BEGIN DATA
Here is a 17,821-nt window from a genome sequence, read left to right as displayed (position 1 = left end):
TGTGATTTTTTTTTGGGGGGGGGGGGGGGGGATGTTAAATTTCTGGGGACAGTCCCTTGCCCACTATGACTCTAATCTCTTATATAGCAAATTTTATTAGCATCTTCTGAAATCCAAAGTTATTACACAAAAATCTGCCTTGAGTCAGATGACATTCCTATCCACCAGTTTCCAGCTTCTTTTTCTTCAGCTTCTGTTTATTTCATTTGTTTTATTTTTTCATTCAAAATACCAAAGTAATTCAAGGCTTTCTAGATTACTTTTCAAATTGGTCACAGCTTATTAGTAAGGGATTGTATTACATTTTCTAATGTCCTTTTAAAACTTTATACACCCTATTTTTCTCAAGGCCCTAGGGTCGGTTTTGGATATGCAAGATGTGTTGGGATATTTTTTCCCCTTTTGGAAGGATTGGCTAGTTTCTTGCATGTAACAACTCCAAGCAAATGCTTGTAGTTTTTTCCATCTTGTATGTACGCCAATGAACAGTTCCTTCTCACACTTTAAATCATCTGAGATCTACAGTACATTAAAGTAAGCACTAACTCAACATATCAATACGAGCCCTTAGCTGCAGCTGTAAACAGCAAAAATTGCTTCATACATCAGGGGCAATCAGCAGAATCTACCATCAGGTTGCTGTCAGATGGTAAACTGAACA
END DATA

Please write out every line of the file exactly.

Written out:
Here is a 17,821-nt window from a genome sequence, read left to right as displayed (position 1 = left end):
TGTGATTTTTTTTTGGGGGGGGGGGGGGGGGATGTTAAATTTCTGGGGACAGTCCCTTGCCCACTATGACTCTAATCTCTTATATAGCAAATTTTATTAGCATCTTCTGAAATCCAAAGTTATTACACAAAAATCTGCCTTGAGTCAGATGACATTCCTATCCACCAGTTTCCAGCTTCTTTTTCTTCAGCTTCTGTTTATTTCATTTGTTTTATTTTTTCATTCAAAATACCAAAGTAATTCAAGGCTTTCTAGATTACTTTTCAAATTGGTCACAGCTTATTAGTAAGGGATTGTATTACATTTTCTAATGTCCTTTTAAAACTTTATACACCCTATTTTTCTCAAGGCCCTAGGGTCGGTTTTGGATATGCAAGATGTGTTGGGATATTTTTTCCCCTTTTGGAAGGATTGGCTAGTTTCTTGCATGTAACAACTCCAAGCAAATGCTTGTAGTTTTTTCCATCTTGTATGTACGCCAATGAACAGTTCCTTCTCACACTTTAAATCATCTGAGATCTACAGTACATTAAAGTAAGCACTAACTCAACATATCAATACGAGCCCTTAGCTGCAGCTGTAAACAGCAAAAATTGCTTCATACATCAGGGGCAATCAGCAGAATCTACCATCAGGTTGCTGTCAGATGGTAAACTGAACA